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Coverage: Attack on Mumbai
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A top Lashkar--Taiyba terrorist was in Karachi for the last three months to help organise the worst-ever terrorist attack in Mumbai, the New York Times reported on Friday, citing a Pakistani official in contact with the terror outfit.
Zaki-ur-Rehman Lakhvi, the Lashkar-e-Taiba commander, was in Karachi for the last three months to help organise the terrorist attack in Mumbai, the report said.
The Mumbai attackers also kept in contact with their handlers in Pakistan through cell phones as they rounded up guests at the two hotels, it said, quoting officials.
The attackers left a trail of evidence in a satellite phone they left behind on the fishing trawler they hijacked near Karachi at the start of their 500-mile journey to Mumbai, the report said.
The phone contained the telephone numbers of Yusuf Muzammil, a LeT terrorist considered to be the mastermind of the Mumbai attack, Rehman and a number of other Lashkar terrorists, the Times said, citing a report on the Mumbai siege prepared by M J Gohel and Sajjan M Gohel, two security analysts who direct the Asia-Pacific Foundation in London [Images].
The numbers dialed on the phone found on the trawler, used to call Muzammil, matched the numbers on the cell phones recovered from the Taj and Oberoi hotels, the report said.
Based on evidence found on the trawler, it was possible that five other men were involved in the plot and were still at large, the paper said.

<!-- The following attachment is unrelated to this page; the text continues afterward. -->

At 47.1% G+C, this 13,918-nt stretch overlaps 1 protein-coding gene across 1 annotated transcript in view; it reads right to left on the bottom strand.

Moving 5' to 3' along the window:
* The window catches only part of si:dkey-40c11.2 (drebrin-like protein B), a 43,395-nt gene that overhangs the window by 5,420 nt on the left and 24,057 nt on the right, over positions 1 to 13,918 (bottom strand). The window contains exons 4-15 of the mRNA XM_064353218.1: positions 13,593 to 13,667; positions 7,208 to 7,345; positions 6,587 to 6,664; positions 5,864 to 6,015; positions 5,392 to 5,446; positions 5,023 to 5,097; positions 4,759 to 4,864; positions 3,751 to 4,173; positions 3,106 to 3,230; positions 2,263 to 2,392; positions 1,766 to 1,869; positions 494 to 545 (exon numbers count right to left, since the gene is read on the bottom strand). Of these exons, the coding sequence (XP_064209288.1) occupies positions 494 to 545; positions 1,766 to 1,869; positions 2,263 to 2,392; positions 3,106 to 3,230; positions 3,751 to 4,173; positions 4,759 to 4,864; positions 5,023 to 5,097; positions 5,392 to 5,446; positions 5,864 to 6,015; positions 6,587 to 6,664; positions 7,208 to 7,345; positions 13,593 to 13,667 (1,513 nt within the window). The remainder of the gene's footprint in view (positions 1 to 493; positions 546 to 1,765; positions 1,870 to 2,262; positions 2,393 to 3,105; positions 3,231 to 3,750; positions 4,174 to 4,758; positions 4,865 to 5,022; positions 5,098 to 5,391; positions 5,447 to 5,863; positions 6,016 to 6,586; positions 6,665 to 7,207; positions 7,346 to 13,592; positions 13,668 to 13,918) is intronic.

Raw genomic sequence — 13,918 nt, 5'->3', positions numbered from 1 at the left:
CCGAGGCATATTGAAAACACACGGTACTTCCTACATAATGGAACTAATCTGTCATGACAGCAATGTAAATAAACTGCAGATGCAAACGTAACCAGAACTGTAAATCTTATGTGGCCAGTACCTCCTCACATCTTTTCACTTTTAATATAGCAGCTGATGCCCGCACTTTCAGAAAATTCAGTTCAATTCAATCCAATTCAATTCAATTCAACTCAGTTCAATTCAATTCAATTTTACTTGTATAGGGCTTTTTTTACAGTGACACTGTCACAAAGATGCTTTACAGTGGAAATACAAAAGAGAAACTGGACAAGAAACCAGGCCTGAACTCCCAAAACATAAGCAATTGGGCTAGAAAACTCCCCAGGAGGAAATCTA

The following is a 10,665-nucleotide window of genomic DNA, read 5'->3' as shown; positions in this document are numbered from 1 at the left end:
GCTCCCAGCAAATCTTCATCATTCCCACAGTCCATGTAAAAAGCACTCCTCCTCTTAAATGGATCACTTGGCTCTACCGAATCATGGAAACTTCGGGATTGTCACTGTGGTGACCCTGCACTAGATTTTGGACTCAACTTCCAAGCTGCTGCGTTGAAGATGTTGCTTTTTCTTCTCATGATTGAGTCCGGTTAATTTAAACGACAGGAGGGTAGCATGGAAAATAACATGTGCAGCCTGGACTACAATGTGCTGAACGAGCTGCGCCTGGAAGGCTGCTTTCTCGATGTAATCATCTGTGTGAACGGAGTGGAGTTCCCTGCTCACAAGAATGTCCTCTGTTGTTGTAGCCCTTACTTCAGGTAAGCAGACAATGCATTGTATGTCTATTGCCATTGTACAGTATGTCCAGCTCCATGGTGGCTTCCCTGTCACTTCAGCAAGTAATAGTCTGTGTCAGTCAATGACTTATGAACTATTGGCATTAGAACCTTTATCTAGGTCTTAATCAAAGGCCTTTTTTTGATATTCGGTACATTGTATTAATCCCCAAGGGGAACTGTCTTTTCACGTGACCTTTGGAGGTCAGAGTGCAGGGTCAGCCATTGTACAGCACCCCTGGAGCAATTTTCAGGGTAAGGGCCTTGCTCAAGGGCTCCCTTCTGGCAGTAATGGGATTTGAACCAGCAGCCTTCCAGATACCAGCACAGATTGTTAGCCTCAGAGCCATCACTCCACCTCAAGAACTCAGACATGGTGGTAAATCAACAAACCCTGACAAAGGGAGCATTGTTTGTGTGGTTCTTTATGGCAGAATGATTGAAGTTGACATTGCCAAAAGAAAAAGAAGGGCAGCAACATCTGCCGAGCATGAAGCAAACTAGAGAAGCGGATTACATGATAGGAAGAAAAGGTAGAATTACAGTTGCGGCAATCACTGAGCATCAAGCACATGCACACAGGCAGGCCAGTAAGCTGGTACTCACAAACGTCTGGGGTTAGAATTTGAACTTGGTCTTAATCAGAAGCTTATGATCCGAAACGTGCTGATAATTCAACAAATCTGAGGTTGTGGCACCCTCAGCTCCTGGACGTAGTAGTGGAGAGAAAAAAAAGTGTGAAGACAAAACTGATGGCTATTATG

In one of the hotels, a terrorist asked several Indian guests what caste they belonged to and what state they came from, the Times quoted an official, who interviewed the guests, as saying.
Once the attacker found out these details, he then called someone believed to be Muzammil, who was in Lahore [Images], according to phone records recovered by investigators.
The surviving guests said the terrorist told the person on the other end of the phone the guests' details and asked whether they should be killed or not.
At one point, a guest said one of the calls seemed to be a conference call with two people on the other end.
Once the calls were finished, the paper said, the terrorist moved the small group of guests, who did not know what their fate would be, into a room. When the attackers became distracted by tear gas fired by the police, the hostages managed to escape.
In another instance, the Times said, the terrorist forced a Singaporean hostage at the Oberoi hotel, Lo Hwei Yen, to call her husband in Singapore. She told him that the hostages were demanding that Singaporean officials tell India not to try a rescue operation. The next day, Lo was killed, the foundation's report said.
Investigators found that after the terrorist killed her, they used the phone she had called her husband with, it said.
"The worrying scenario is that Muzammil may have ordered her execution along with two other hostages that were found murdered in the same room," the report was quoted as saying.
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